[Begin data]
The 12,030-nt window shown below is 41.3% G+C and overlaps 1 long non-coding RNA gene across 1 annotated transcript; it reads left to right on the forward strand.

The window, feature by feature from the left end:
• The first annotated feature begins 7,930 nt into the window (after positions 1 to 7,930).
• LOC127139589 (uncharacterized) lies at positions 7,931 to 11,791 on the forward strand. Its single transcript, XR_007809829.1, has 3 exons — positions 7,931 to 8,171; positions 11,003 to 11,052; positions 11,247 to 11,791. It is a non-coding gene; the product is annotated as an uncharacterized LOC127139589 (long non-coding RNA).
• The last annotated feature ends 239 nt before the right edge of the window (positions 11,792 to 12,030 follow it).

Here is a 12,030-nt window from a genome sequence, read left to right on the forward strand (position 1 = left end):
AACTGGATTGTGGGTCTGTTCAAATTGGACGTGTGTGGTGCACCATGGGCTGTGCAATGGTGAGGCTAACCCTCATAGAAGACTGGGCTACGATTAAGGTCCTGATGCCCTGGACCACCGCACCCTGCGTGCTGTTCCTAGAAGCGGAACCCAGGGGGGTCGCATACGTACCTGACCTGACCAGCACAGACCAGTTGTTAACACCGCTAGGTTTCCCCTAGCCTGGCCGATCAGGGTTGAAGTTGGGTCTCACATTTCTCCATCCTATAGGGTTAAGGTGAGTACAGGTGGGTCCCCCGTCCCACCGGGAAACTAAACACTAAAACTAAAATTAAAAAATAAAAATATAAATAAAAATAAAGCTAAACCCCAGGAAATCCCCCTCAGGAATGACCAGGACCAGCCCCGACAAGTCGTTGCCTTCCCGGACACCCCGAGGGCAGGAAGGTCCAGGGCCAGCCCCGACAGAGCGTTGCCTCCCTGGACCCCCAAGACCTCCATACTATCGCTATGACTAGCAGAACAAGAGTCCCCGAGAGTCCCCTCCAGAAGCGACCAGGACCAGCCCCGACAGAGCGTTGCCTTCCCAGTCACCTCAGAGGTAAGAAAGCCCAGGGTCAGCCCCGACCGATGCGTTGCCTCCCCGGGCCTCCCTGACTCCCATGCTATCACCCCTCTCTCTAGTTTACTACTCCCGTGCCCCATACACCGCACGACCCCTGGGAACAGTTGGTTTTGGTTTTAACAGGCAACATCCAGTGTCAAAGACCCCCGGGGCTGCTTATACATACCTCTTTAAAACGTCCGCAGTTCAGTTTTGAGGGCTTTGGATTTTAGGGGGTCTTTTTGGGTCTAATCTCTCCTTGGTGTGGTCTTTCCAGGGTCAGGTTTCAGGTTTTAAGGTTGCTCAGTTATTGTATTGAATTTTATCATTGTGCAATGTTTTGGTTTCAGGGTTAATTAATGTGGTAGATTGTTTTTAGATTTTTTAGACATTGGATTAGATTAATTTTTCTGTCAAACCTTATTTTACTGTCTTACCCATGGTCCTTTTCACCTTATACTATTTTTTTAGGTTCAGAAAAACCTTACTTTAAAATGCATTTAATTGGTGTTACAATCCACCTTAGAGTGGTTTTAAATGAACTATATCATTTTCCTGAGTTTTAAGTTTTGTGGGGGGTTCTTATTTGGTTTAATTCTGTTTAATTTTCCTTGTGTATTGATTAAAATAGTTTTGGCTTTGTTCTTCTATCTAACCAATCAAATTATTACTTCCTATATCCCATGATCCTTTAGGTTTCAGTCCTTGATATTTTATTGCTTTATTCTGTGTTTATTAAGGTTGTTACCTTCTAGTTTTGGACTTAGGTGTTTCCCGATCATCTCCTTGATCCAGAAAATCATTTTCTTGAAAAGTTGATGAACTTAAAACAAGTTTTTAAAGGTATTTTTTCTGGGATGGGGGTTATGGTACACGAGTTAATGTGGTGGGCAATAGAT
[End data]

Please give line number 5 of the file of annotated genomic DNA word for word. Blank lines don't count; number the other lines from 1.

• The last annotated feature ends 239 nt before the right edge of the window (positions 11,792 to 12,030 follow it).